AUGUSTA, GA - Censured locksmith Commissioner Joe Jackson should be awarded with the key of the city. He is probably the most honored member of the city government, for his dedication in building his company with taxpayers money, and for doing the less so Columbia county can get the most of the projects with the T-SPLOST. Even though Columbia county didn't pass the referendum he still should be given the key by the neighboring government.
According to people in the know, Richmond county collects almost 56% of revenue on transportations related revenues, but thanks to the censured Commissioner Jackson the county will only receive the benefits of those taxes send to Atlanta about 32%.
Columbia county could have accomplished a junk of the projects originally intended with the T-SPLOST money, double in size compared with the projects pushed by Commissioner Jackson on behalf of the taxpayers of Richmond county.
Since Columbia county didn't pass the referendum which leave the county either without those projects or Richmond county having to pay the bills for the next 10 years, period of the penny collected to be used on roads, bridges and other transportation related constructions. Jackson was appointed by Mayor Deke Copenhaver to be part of the T-SPLOST regional projects committee with little or none public input before the referendum took place on November 2012.
Commissioner Jackson apparently not only did poorly to represent the interests of Richmond county, but mislead the taxpayers at a Commission meeting stating that the money collected throught the T-SPLOST will benefit the expansion of the Augusta Public Transit and that should be a strong reason to vote for it. Former Commissioner Don Grantham now an official at the Georgia Department of Transportation denied Jackson assertion. And he was part of the T-SPLOST study committee and he didn't know that fact?
Only three regions did pass the T-SPLOST and have thus approved funding a broad range of needed transportation projects.
Central Savannah River Region (Augusta & surrounding counties) full list of projects.
Mayor Copenhaver is finishing his term next year. A plethora of candidates for the ambassador of the Second Largest city in Georgia are starting to flourish in the Garden City. Lets hope that the Richmond county electorate will chose a Mayor who will appoint a dentist to a dental study group and never a locksmith business owner to a transportation tax related committee.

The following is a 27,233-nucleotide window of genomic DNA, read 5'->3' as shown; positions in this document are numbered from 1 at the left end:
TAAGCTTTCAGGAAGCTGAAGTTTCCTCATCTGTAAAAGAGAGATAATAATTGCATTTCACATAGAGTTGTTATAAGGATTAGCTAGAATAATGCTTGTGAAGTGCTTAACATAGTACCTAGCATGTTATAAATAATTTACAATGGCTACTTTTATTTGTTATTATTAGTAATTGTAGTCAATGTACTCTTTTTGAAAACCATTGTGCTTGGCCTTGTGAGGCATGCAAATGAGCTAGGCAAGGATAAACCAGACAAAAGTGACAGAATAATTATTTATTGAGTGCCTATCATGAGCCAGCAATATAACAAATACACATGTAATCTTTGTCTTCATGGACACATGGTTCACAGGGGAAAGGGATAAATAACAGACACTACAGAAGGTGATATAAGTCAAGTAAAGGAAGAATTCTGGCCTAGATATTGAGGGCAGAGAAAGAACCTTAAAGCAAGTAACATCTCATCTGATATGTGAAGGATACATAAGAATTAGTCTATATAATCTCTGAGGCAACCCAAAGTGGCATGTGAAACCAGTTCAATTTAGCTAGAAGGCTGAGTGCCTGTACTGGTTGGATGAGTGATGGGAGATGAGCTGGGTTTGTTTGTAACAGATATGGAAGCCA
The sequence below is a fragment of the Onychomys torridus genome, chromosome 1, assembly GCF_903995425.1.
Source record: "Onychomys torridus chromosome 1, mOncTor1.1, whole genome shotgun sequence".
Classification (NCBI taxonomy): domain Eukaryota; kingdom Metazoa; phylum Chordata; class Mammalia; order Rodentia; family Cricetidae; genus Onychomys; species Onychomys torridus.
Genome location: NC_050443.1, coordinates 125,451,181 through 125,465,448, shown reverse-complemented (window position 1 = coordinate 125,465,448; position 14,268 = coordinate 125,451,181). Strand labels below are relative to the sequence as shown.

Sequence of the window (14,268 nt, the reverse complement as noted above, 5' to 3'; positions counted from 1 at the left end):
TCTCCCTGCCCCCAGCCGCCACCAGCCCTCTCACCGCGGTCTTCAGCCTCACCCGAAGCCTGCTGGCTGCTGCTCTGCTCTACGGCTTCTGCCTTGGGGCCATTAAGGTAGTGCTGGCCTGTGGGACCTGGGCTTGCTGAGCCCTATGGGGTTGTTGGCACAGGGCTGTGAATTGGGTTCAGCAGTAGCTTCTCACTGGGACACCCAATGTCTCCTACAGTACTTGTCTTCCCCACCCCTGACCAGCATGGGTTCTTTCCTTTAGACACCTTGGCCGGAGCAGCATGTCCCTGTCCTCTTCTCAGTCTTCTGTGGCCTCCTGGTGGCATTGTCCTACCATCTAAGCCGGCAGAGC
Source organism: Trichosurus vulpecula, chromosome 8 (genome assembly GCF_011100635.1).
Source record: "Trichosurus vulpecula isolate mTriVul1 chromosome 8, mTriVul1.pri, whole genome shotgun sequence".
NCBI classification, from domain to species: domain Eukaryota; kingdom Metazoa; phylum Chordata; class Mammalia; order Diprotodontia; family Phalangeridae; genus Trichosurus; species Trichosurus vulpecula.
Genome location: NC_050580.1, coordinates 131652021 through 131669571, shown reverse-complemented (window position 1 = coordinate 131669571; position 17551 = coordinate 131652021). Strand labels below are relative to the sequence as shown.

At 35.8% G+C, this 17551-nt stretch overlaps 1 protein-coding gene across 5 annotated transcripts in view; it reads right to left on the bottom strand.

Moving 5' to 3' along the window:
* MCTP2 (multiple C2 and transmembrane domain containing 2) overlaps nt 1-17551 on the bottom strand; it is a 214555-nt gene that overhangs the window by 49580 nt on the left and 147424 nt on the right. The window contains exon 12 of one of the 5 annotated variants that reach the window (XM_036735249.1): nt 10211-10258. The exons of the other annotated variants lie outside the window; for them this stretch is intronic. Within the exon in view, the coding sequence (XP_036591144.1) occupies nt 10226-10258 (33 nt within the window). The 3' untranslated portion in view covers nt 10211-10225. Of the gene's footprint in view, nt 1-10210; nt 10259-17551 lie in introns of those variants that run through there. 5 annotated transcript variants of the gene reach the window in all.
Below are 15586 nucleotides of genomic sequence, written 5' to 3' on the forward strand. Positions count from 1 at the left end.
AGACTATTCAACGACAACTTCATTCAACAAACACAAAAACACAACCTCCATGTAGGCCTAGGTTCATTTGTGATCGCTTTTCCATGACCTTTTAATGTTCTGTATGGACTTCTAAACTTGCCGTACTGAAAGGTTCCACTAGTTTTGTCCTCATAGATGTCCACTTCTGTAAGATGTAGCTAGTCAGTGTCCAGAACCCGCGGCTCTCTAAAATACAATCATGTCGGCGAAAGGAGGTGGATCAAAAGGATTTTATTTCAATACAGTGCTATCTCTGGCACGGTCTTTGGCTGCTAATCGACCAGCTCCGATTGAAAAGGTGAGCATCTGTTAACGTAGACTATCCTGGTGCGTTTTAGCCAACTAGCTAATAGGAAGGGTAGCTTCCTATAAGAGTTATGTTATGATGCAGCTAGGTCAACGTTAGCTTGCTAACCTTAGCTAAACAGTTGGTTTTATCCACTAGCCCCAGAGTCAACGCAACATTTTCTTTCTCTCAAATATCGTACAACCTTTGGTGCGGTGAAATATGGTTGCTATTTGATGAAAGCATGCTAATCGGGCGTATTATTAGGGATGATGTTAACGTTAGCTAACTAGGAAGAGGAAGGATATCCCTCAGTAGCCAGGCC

If the locksmith commissioner at least fight hard to bring the most projects for my pennies I wouldn't mine and I wouldn't being even posting this taxpayers concern.
Commissioner Jackson is one of the three commissioners who admitted doing business with the city, and still does, while in office. They were censured by the Commission weeks ago and they still remain in their respectives seats. None of them resigned or reimbursed money.
Columbia County Scored Another Point
The Augusta Metro Chamber of Commerce supported the passage of a 1% special district transportation sales and use tax (T_SPLOST) for the purpose of transportation projects and programs for a period of 10 years.
With the passage of the Transportation Act of 2010 by the Georgia General Assembly, 12 regions throughout the State of Georgia would become localized taxing districts for localized transportation projects and improvements. The Chamber believes that a broad tax base including resident and visitor spending which will generate $621 million and fund over 80 projects in the 13-county region, is one of the most important economic development initiatives our region will face in the coming years.
Says Chairman Elam, “If our region is to grow in terms of jobs and population, we need a predictable, stable and well-funded plan for our infrastructure. We must come together as a region to support this measure and ensure we are a superior choice for businesses and residents with a transportation network in place that will support that growth.”
It is a win-win situation for Columbia county when it seems almost everybody in Richmond county is working for chairman Ron C. Cross.